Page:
“I sat there freezing cold not knowing what was going on with our family members, what was going on with my nephew, and any time I asked a question they wouldn’t answer,” Brown said.
Brown said her father also asked to use the facilities multiple times and was denied access, and they sat outside until around 6am until questioning was over. She said around 2:30am officers gave her the option to ask a neighbor to use their bathroom or she could be driven to the nearest police station.
She added that when her father and asked if he understood MPD’s policy. Brown asked why her father would know their policy, and the officer answered, “Our policy is to shoot to kill.”
“Really, that’s an appropriate thing to say to someone who just saw their grandson killed. You’re really going to add more insult to injury?” Brown said.
“This is an event I never thought I would be a part of,” Brown said. “I can’t believe what I saw, and it’s the worst thing I’ve ever seen.”
The Convicted Felon Card
The headlines the next day broadcasted, “Convicted felon shot, killed by police during fight in street.”
A simple Wisconsin Circuit Court search would show that Springer had never had a violent crime on his record. The felony that was mentioned stretched back to when he was 19-years-old.
Andrea Brown, Springer’s aunt, said when Springer and his friends had chipped in with him on a brand new car and the title that a friend’s uncle was selling.
“We tried to explain to him that you can’t buy a brand-new car for $200,” Brown said.
As Springer was driving around in his new car he was pulled over, and took the wrap for his friends because he was the oldest in the group. So, the felony that was mentioned in the headline happened nearly 20 years ago.
The other charges on Springer’s record included felony possession of a gun in 2006, which stemmed from his charge as a young adult, a disorderly conduct charge and two marijuana possession charges.
“He’s not a violent guy,” Brown said. “He was one of the most loving people you could ever meet.”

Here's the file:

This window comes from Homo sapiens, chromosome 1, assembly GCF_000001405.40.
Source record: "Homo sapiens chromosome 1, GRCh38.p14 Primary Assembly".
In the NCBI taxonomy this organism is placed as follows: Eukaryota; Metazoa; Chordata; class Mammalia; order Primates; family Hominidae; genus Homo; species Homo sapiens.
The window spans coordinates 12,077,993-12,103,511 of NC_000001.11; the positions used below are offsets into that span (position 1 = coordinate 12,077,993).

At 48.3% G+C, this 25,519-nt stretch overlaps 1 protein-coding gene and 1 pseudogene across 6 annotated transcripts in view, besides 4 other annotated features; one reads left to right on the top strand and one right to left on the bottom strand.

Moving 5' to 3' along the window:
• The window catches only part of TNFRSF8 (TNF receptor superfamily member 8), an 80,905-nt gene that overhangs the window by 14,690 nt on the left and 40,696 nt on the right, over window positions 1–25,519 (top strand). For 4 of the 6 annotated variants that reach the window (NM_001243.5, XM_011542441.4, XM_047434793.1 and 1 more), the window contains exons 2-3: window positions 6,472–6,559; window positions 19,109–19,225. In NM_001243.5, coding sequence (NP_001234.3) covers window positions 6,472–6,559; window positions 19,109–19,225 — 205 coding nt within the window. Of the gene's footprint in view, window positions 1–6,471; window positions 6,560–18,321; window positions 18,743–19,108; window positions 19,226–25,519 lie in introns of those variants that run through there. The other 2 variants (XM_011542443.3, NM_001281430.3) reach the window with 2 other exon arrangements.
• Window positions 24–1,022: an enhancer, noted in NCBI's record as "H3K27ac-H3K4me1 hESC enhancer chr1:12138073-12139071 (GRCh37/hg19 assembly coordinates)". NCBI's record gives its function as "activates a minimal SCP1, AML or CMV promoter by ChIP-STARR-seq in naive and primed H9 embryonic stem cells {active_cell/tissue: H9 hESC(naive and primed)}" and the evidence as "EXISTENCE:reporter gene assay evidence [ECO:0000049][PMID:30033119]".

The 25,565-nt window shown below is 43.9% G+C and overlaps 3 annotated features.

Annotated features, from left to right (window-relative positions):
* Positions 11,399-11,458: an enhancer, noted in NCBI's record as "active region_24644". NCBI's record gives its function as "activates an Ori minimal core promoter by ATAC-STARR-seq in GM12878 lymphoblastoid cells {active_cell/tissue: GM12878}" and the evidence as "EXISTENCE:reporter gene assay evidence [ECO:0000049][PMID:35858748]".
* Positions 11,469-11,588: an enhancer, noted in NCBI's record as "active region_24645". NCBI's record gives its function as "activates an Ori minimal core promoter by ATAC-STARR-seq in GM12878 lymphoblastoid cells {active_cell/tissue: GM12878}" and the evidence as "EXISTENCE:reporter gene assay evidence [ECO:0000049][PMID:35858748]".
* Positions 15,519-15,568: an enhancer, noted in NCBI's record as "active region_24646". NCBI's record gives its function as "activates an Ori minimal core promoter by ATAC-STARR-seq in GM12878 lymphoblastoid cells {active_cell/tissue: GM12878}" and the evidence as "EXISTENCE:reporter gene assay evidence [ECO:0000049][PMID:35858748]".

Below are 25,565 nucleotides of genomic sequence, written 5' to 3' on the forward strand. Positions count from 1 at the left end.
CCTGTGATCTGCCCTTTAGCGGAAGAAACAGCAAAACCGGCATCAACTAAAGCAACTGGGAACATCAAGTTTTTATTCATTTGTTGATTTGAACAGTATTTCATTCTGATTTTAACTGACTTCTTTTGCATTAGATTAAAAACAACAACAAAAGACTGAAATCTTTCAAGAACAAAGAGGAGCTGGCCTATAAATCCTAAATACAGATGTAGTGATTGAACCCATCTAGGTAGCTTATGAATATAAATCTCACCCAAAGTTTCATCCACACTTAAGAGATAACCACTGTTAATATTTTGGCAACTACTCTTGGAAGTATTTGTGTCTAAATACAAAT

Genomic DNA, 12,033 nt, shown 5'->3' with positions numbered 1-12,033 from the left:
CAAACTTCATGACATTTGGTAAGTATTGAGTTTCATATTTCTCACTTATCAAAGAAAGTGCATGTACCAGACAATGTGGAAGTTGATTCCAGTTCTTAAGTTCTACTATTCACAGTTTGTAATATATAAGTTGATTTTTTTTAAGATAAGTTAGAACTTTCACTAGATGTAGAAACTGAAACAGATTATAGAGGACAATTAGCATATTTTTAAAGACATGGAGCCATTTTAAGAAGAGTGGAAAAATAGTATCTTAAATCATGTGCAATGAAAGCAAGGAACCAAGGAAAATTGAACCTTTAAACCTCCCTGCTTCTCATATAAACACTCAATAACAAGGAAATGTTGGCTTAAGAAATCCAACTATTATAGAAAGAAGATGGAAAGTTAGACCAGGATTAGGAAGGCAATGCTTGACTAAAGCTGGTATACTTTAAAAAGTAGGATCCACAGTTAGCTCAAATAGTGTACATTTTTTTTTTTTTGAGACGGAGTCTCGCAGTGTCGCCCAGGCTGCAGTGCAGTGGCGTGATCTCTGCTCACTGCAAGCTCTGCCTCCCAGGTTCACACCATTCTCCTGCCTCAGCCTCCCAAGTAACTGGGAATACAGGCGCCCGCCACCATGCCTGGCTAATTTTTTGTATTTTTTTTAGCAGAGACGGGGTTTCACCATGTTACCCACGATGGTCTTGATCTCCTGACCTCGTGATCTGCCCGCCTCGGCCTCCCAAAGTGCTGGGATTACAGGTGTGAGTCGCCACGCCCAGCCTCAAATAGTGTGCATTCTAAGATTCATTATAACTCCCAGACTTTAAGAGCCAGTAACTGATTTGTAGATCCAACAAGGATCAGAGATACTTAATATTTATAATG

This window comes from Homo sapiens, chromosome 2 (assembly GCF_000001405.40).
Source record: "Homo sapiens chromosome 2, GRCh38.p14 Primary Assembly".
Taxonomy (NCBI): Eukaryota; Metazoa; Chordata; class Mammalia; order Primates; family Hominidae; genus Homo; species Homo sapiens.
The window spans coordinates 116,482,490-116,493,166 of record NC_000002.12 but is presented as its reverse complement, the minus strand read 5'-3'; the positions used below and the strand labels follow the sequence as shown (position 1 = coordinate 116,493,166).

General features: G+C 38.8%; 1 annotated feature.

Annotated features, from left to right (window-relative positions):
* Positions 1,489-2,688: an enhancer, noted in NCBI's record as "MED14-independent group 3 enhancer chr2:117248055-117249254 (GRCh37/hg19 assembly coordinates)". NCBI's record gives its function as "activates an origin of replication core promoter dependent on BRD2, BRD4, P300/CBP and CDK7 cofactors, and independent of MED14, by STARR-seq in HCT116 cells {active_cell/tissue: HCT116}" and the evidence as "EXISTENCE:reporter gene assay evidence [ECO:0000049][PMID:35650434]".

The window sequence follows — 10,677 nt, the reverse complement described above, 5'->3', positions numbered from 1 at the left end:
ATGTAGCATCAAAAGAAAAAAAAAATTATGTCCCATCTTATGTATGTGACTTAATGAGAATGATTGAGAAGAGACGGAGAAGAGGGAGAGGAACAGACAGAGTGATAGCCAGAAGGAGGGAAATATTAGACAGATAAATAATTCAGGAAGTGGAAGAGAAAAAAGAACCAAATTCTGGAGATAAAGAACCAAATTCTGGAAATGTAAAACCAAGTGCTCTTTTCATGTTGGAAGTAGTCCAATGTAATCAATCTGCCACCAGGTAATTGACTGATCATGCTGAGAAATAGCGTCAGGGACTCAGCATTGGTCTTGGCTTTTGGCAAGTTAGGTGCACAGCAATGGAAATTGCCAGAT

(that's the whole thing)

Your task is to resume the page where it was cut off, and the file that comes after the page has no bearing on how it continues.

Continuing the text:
Family Questions if Black Lives Really Matter in Milwaukee?
Whether it was diving deep into the past and taking a look at the criminal justice system that locked Continued from page 3 After 190 Years, the Global Impact of the Black Press Is Still Undeniable up a young man with learning disabilities for a misunderstanding, or the unnecessary death of a man that would have been charged with felony possession of a firearm, the family was left with many unanswered questions.
“I really want to know if Black Lives Matter because when the police came and started shooting they didn’t’ care about my cousin, they didn’t care about Antwon and they didn’t care about the five children and two adults sitting in the house, because bullets don’t have names,” Brown Jr. said.
According to the family, no one from MPD has offered condolences or checked in on the family, and they said everyone from the adults to children have experienced trauma they should never have endured. Whether its picturing a favorite cousin being gunned down by those meant to serve and protect, or a gunshot hole that will leave a disturbing memory every time someone walks through the front door, the family will forever be scarred.
“If we had the desire or my nephew had the desire to bring harm to the police, why would we call them to my dad’s home? We called for a rescue and instead we left here as victims. Our hearts are ruined, our lives are ruined. A home that we’ve lived in since 1973, how do we call it home again?” Brown said.